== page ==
##THE WEEK THAT WAS##
Rah-i-Junoon | Hum TV, Thursdays 8.00pm
The first episode begins with a strong premise: Shavez (Danish Taimoor) is a broken man, about to end it all, when he is persuaded to give life another chance by passing stranger Mehar (Komal Meer).
The feeling of emotional depth and intimacy lasts for exactly 10 minutes before the serial reverts to its true purpose as a ‘Star Plus-style’ melodrama, designed to make ratings. The makers waste no time establishing the relationship between the leads, turning Shavez into the kind of violent, obsessed lover Danish Taimoor is now famous for playing, in the first episode.
From the teasers, it’s obvious Shavez’s wealthy family will be the main villains with Mehar’s jealous little sister lending a helping hand. Taimoor’s initially restrained and sensitive portrayal gives us a tantalising glimpse of what a good story this could have been if the audience could be weaned off the toxic-lover stories.
Gumn | Green Entertainment, Mon-Tues 9.00pm
After eight episodes, we begin to see the wood from the trees in this entertaining thriller set in Karachi. A stranger runs into lawyer Maya Malik’s (Tooba Siddiqui) car and loses his memory. We find out the stranger is Rayyan (Feroz Kadri), a medical student who has strangely lost all his family, and the people he was running away from are willing to kill for the information he has.
While Rayyan survives his injuries and the murder attempts, the details of his life are pieced together by the law firm’s chief investigator Shahid (Furqan Qureshi). A curious mosaic of connections between Maya, her father and Rayyan’s family begins to emerge. Curiously, the credits for this show list three editors but no director, but media reports from the project launch suggest Sarmad Khoosat was involved. The timeline jumps can be confusing at first, but they make the mystery, building tension and arousing curiosity.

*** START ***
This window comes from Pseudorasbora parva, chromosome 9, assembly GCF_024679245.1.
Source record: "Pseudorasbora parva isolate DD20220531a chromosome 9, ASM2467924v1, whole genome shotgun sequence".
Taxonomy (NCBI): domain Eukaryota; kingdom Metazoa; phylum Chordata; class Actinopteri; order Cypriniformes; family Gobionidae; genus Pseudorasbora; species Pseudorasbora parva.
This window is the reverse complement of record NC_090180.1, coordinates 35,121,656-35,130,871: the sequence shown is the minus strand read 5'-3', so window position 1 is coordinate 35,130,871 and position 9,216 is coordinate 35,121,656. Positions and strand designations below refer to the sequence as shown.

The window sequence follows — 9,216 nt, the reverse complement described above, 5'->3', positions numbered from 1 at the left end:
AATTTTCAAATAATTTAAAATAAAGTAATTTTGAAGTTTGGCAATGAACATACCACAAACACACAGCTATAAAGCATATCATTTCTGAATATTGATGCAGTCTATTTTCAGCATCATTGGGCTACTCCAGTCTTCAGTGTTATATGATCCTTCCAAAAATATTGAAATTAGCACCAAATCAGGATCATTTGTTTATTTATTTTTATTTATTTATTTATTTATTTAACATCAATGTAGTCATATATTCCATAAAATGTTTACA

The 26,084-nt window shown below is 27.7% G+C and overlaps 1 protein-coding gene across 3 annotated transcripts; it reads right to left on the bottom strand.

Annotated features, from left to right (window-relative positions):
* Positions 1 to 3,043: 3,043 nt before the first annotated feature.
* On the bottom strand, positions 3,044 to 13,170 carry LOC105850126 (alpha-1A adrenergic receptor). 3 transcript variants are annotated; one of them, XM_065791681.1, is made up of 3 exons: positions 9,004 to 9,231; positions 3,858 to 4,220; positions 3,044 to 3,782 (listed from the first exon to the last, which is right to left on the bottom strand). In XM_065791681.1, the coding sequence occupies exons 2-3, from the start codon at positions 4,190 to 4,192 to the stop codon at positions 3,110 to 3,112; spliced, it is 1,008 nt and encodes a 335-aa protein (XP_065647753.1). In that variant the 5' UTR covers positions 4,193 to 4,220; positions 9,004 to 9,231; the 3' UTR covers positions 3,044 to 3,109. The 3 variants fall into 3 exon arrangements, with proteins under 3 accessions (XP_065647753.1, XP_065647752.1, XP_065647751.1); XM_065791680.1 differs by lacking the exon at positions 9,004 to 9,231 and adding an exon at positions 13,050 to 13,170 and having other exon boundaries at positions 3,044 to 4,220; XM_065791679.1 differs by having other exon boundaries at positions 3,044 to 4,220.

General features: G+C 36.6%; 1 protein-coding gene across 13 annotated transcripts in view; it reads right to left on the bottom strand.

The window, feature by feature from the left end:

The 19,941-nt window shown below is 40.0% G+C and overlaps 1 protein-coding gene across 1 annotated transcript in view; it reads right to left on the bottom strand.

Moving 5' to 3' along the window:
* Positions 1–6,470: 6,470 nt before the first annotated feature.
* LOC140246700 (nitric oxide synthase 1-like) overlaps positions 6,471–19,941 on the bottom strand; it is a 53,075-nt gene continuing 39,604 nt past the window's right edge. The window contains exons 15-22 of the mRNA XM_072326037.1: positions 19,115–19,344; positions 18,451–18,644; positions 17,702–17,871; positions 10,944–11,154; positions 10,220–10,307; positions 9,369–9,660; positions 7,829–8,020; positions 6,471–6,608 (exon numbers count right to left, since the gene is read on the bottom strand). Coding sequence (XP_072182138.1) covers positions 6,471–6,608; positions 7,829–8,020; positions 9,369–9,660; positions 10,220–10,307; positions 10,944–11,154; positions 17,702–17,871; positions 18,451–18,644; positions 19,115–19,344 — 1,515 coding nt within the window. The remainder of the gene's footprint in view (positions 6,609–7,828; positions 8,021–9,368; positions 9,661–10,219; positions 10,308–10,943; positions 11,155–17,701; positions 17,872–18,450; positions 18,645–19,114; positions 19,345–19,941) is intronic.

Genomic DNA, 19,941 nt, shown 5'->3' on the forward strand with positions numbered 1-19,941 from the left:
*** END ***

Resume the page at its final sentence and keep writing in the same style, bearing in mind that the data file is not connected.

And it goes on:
This show is on par, if not better, than many Netflix shows and would be better enjoyed as a binge watch than the episode-a-week format. The makers have to be congratulated for not shying away from harsh details, keeping the show believable and allowing the audience to connect with every character without the conventional tropes of good and bad.
Namak Haram | Hum TV, Fridays 8.00pm
Imran Ashraf stars as Mureed, perhaps the world’s creepiest servant, and veteran actor Babar Ali as his wealthy master Amin Qureshi. Ashraf has made an art of playing intense, tortured individuals with a chip on their shoulders, and is the main reason to watch this show.
If restraint or depth were allowed in prime time, this would be an altogether more gripping and poignant show. Instead we are presented with theatrical speeches and many situations that lack credibility. Never fear, Ashraf has it all well in hand — just surrender any pretence of rationality and the story becomes entertaining by the force of his personality alone.
The family is shattered when their eldest daughter Asma (Sarah Khan) is kidnapped on the day of her wedding. The more modern and lively, youngest daughter Aiman (Annika Zulfikar) is infatuated with Mureed, but he is clearly fascinated by the conservative and religious older daughter Asma, who barely even looks at him. Despite their few direct scenes, the chemistry between Sarah Khan and Imran Ashraf remains strong, and another pull for this serial. While the family searches for Asma and tries to wipe their “disgrace”, no one thinks to look at Mureed, who is the secret hand behind this attack.
##What To Watch Out For (or not)##
Khumaar | Geo TV, Coming soon
Feroze Khan returns to the small screen with Neelam Muneer in a story about a one-sided secret love.
Published in Dawn, ICON, November 19th, 2023